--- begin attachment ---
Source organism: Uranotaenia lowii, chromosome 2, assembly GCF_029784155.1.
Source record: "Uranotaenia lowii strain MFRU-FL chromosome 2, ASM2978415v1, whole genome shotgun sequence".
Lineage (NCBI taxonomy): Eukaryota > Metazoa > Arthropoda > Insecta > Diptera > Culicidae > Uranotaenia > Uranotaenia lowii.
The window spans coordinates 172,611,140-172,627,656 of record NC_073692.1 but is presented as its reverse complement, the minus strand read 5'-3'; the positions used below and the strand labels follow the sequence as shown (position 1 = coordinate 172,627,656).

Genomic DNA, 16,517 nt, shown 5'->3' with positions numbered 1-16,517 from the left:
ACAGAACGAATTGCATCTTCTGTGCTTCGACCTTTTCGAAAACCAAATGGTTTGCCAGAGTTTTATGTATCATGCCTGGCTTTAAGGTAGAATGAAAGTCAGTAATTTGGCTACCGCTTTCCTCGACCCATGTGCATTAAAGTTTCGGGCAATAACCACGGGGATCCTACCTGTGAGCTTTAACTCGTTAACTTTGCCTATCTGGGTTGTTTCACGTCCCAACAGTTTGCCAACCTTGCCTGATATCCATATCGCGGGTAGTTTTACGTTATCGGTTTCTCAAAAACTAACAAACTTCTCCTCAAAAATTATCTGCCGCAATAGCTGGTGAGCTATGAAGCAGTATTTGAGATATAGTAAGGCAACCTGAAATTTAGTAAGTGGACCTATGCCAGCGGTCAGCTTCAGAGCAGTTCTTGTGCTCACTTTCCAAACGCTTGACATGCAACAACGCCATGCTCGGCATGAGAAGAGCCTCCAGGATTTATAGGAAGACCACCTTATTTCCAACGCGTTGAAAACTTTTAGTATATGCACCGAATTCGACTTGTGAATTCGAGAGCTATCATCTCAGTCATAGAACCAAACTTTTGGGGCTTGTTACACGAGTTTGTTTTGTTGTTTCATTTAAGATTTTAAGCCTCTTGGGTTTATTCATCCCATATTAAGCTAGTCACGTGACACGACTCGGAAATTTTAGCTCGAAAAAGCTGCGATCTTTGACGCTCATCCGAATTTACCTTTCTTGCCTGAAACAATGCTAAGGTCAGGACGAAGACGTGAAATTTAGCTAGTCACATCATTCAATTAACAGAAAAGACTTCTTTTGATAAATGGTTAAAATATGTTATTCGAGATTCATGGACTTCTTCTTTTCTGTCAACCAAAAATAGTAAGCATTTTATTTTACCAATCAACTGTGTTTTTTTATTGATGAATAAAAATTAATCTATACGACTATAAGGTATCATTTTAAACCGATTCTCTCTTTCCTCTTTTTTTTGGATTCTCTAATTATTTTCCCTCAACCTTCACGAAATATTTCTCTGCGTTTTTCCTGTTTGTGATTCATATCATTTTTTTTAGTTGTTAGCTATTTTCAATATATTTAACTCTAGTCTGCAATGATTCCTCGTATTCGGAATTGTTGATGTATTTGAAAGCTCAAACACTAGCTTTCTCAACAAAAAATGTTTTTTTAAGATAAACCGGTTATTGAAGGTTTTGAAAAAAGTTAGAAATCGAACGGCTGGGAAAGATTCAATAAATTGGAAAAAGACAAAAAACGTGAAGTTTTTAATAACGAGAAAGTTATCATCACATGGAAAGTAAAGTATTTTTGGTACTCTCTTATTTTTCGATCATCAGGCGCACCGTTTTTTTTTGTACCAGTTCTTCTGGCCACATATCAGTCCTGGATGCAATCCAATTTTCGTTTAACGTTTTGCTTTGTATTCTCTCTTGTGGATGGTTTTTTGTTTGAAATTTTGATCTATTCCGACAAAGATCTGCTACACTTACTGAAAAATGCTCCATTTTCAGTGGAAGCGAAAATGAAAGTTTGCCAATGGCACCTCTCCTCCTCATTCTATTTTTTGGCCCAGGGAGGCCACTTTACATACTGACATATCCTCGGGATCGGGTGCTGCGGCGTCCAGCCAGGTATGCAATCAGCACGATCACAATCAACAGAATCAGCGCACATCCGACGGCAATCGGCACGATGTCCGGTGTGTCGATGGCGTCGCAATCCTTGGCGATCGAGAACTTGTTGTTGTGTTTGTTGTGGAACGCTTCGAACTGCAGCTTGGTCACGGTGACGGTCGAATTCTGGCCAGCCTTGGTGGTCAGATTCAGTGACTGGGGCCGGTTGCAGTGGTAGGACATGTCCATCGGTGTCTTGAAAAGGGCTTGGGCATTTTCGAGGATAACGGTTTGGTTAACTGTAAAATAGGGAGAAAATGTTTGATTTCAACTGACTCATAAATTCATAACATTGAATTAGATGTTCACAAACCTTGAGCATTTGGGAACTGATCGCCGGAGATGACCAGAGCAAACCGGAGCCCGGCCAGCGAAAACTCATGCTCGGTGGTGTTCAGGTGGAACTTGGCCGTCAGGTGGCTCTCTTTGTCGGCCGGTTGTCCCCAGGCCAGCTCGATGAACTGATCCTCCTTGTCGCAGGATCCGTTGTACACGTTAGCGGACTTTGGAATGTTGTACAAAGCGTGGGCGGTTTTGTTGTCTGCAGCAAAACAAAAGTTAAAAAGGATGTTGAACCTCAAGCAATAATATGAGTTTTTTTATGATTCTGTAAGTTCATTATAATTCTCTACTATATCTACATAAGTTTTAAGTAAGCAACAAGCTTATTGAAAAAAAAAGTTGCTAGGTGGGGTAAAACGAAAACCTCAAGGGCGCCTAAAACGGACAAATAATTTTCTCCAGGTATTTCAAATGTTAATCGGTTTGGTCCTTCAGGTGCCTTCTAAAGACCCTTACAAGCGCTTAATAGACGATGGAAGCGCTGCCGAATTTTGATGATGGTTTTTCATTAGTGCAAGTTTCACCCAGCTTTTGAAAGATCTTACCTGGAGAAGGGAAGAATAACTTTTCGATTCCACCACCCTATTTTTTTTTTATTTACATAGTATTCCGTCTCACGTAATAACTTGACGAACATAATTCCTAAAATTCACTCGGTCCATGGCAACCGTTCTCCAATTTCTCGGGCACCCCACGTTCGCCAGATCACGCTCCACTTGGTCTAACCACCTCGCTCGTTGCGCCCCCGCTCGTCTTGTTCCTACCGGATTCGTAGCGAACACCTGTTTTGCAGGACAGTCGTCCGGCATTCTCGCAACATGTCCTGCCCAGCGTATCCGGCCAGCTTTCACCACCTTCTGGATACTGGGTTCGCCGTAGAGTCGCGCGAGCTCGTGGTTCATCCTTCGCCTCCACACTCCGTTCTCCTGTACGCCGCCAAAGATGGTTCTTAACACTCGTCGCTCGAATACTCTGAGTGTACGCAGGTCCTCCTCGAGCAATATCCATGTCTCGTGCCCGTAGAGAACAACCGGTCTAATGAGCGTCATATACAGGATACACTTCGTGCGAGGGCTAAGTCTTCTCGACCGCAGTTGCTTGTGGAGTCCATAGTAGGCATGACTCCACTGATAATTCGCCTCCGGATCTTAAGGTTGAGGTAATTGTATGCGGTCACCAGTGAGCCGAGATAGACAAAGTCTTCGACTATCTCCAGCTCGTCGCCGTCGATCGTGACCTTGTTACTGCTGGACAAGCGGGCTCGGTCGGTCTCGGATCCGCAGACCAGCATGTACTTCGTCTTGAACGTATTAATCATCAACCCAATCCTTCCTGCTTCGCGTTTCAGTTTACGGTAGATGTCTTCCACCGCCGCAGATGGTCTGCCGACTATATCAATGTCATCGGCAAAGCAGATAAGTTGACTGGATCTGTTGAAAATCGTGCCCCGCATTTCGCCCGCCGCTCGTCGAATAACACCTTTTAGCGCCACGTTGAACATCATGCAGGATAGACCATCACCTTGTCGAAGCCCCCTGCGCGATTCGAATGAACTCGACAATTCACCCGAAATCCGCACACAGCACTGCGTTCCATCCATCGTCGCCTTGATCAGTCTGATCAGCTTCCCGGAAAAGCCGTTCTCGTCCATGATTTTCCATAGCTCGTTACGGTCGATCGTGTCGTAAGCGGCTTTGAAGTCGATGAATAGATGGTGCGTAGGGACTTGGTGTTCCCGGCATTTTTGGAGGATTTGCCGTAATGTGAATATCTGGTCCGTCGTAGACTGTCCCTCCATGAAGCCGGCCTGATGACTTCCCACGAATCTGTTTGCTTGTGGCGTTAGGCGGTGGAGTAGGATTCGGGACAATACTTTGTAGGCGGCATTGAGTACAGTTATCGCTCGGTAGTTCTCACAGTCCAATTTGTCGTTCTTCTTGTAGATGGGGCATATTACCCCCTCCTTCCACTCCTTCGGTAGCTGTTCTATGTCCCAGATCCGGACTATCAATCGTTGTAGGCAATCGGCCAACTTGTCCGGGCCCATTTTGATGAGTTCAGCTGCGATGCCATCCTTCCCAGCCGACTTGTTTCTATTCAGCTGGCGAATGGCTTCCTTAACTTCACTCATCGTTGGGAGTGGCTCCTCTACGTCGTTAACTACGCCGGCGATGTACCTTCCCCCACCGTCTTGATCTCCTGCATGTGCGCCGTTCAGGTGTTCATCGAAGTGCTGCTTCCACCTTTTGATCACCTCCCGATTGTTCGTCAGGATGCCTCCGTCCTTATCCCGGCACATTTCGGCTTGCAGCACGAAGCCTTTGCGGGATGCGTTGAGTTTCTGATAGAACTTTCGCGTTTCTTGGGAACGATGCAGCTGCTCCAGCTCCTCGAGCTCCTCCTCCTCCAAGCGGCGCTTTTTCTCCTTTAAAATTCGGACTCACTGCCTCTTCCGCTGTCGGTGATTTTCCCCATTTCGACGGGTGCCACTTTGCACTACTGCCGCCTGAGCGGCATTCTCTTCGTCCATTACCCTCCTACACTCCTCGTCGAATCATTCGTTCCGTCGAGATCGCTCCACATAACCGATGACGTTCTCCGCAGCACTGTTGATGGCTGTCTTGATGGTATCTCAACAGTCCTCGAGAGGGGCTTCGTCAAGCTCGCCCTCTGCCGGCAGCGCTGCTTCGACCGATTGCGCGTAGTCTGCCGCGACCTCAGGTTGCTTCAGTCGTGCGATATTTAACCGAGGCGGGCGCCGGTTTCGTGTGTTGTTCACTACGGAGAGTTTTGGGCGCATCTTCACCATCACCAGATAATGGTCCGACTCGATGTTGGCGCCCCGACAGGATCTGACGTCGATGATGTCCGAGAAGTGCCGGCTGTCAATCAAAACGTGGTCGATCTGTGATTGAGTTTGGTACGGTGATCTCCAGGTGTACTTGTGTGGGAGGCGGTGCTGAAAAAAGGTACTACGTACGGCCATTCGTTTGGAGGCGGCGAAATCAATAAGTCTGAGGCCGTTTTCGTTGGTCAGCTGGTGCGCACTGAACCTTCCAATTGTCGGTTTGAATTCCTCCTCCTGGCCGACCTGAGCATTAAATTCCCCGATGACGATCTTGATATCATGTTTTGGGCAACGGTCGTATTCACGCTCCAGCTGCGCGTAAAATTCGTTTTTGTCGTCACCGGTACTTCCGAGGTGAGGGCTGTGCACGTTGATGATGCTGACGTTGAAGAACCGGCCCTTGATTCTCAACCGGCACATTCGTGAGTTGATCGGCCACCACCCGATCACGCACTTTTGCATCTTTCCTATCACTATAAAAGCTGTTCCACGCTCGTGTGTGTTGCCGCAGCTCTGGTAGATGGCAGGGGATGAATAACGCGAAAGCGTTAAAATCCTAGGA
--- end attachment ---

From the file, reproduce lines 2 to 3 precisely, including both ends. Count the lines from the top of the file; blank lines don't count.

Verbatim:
Source record: "Uranotaenia lowii strain MFRU-FL chromosome 2, ASM2978415v1, whole genome shotgun sequence".
Lineage (NCBI taxonomy): Eukaryota > Metazoa > Arthropoda > Insecta > Diptera > Culicidae > Uranotaenia > Uranotaenia lowii.